Hyperbole aside, as college basketball returns to something resembling normal this season, there has been more ruminating among coaches and administrators about not leaning so heavily into neutral-site games and playing more marquee games on campuses. On Saturday, for example, there were several intriguing matchups featuring ranked teams that were enhanced by partisan crowds: U.C.L.A. at Marquette; Missouri at Kansas; Houston at Alabama; Arizona at Illinois; Kentucky at Notre Dame; and Arkansas at Oklahoma. Sunday provided another when Villanova played at Baylor, which moved to No. 1 on Monday.

“The environment is what’s special about college basketball,” Pikiell said. Of the rivalry with Seton Hall, he added: “It’s obviously a great game for New Jersey, I don’t care who the coach is. I said this many times: We should always play this game.”

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He thanked Willard for playing the game, which was a diplomatic way of reminding everyone that Seton Hall, instead of working to reschedule the game last year after it was canceled because of the pandemic, had instead picked up a game with Penn State. And Sunday’s game, the fifth consecutive sellout in the series, wasn’t finalized until June, when Rutgers agreed to play in Newark.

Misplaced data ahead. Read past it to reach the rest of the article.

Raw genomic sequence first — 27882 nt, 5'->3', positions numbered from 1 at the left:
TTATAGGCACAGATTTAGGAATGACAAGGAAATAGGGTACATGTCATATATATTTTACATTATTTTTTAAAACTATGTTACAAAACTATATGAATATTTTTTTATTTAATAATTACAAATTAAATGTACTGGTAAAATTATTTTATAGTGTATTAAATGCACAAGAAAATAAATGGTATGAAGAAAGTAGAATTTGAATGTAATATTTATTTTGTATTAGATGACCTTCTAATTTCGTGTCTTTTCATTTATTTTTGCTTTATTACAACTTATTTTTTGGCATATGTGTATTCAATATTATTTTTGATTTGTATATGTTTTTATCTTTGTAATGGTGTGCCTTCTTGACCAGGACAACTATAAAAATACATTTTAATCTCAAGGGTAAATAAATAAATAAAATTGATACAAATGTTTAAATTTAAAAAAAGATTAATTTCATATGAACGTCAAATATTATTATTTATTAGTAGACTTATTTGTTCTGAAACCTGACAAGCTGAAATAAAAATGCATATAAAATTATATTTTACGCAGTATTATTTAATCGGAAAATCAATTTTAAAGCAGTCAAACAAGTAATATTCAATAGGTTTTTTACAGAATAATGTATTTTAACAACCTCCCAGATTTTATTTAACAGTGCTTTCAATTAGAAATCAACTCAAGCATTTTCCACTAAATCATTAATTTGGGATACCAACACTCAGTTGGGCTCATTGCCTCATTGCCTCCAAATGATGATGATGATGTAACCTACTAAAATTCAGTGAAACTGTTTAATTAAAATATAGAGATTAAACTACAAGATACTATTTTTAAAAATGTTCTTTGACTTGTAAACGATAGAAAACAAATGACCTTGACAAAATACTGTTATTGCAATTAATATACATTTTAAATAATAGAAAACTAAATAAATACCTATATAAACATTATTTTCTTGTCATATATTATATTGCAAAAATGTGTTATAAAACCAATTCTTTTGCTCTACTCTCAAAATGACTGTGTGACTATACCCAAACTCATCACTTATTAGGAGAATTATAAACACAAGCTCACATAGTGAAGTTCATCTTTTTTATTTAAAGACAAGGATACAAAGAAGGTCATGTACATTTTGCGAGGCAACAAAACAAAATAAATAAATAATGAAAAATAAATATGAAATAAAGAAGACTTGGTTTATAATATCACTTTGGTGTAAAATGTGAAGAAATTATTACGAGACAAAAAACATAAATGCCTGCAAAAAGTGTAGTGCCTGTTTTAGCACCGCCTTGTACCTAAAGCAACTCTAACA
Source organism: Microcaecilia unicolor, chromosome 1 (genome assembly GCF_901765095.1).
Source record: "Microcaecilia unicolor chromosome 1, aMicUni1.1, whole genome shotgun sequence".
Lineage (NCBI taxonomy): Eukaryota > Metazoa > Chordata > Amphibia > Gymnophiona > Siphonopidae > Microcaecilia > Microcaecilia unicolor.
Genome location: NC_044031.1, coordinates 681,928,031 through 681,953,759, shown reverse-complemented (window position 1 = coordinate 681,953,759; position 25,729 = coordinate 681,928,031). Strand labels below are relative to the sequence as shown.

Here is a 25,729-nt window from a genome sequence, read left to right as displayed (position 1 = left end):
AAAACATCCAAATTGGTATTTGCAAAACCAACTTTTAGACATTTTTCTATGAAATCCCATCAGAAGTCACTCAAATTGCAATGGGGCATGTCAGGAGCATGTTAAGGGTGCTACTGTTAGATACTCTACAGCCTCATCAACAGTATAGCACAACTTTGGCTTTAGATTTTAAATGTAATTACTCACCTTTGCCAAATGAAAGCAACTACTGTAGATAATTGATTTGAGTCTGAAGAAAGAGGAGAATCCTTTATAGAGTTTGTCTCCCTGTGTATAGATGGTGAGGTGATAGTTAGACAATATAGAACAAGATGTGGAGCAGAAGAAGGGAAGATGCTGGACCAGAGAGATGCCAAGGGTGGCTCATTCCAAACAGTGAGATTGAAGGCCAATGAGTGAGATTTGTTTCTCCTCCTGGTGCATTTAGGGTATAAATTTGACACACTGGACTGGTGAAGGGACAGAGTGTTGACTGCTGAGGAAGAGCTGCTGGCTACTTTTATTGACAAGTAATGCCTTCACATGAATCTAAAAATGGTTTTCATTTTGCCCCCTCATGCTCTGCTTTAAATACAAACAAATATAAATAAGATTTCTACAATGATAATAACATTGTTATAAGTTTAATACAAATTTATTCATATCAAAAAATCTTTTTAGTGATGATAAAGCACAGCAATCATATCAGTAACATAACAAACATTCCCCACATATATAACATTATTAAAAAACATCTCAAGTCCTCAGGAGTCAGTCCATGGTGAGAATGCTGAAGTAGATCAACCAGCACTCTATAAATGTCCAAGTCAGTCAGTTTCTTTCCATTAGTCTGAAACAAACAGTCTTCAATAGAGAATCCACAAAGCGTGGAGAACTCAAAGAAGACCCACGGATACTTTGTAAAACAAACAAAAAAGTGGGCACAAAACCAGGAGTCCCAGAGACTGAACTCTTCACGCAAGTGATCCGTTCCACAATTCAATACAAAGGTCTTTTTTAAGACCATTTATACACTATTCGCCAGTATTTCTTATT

Neither Sunday’s win nor having some A-list recruits — including Naas Cunningham, a 6-foot-7 wing who has visited Rutgers and is considered among the top players in the class of 2024 — sitting behind the Seton Hall bench seemed to salve Willard’s reluctance.

“I hate this game,” he said with a laugh, adding that at least he has to play Rutgers only once now that it’s in the Big Ten. “It’s a no-win situation.”

“I know it’s important to the fans,” he added. “It’s just never been that big. I’m not from New Jersey. When you’re a coach, every game is a big game — seeding, making the tournament.”

Willard paused.

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“I hate to ruin it for you,” he said.